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News Release — February 14, 2012

"The Gernsheim Collection" Earns Recognition

"The Gernsheim Collection," co-published by the Harry Ransom Center and the University of Texas Press, has been awarded an Alfred H. Barr Jr. Award, which honors a distinguished catalog in the history of art published during the past year.

Edited by Ransom Center Senior Research Curator Roy Flukinger, "The Gernsheim Collection" coincided with the Ransom Center's 2010 exhibition "Discovering the Language of Photography: The Gernsheim Collection," which explored the history of photography through the Center's foundational photography collection.

"The Barr Award is a great honor for the university, as well as for the Ransom Center," said Flukinger. "The Ransom Center has a longstanding commitment to scholarship and learning, and it is rewarding to have this recognition by the College Art Association."

The Gernsheim collection is one of the most important collections of photography in the world. Amassed by the renowned husband-and-wife team of Helmut and Alison Gernsheim between 1945 and 1963, it contains an unparalleled range of images, beginning with the world's earliest-known photograph from nature, made by Joseph Nicéphore Niépce in 1826.

The Gernsheim collection includes 35,000 major and representative photographs from the 19th and 20th centuries; a research library of 3,600 books, journals and published articles; about 250 autographed letters and manuscripts; and more than 200 pieces of early photographic equipment.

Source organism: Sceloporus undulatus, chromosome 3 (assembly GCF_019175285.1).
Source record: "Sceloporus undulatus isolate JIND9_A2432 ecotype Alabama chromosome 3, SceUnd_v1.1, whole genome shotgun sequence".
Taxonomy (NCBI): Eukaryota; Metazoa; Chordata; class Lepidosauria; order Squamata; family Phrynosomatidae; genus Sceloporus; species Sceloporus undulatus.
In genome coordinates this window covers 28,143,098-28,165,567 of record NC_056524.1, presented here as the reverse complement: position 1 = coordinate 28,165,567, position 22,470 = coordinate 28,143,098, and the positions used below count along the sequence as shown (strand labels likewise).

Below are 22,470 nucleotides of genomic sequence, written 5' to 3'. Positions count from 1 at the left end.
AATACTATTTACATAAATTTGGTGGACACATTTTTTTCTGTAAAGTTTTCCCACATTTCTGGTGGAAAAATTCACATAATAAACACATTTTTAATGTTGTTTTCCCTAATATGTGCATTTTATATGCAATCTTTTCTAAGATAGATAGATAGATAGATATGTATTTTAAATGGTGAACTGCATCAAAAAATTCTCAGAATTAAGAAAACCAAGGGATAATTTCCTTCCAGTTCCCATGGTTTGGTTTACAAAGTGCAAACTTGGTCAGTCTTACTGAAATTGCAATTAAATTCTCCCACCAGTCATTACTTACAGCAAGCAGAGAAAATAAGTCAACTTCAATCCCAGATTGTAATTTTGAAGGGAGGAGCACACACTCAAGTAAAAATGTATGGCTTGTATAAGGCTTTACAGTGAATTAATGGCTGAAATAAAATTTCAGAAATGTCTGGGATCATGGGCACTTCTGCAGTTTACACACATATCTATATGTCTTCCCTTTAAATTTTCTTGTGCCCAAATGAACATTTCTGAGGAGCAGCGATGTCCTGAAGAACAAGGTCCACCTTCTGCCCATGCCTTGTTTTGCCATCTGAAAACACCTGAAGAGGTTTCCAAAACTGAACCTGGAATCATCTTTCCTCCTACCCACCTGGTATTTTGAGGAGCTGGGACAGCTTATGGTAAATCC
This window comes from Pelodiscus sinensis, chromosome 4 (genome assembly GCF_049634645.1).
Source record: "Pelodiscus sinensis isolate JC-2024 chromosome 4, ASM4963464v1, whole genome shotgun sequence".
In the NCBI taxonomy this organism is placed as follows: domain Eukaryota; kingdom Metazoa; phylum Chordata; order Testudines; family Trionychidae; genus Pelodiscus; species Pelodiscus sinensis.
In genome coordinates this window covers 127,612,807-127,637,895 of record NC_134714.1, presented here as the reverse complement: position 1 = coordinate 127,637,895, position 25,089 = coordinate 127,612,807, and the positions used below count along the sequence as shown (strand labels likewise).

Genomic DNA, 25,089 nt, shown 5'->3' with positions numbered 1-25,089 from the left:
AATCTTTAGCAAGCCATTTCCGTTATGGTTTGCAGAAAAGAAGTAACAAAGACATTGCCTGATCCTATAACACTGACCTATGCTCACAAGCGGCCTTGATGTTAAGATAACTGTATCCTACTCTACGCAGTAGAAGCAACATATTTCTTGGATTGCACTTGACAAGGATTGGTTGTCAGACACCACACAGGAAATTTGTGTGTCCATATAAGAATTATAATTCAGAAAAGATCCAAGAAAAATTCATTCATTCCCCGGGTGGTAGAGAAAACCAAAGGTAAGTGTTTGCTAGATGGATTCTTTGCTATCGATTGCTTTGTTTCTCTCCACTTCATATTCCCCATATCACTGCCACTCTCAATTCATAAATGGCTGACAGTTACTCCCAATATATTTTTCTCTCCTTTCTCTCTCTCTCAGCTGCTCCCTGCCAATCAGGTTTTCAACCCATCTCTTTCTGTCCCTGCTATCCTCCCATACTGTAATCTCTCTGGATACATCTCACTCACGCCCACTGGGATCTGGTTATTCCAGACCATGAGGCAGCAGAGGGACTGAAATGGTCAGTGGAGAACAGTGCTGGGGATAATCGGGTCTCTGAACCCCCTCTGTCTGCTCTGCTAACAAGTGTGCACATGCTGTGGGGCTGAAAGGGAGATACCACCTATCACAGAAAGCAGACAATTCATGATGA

Its encyclopedic scope makes the Gernsheim collection one of the world's premier resources for the study and appreciation of the development of photography.

The book includes more than 125 full-page plates from the collection accompanied by extensive annotations in which Flukinger describes each image's place in the evolution of photography and within the collection. The catalog also traces the Gernsheims' passion for collecting and their career as pioneering historians of photography, showing how their efforts significantly contributed to the acceptance of photography as a fine art and as a field worthy of intellectual study. The book also includes a preface by former Ransom Center Curator of Photography David Coleman, a foreword by George Eastman House Curator of Photographs Alison Nordström and an afterword by former Victoria and Albert Museum Curator Mark Haworth-Booth. The book is part of the Harry Ransom Center Photography Series with UT Press.

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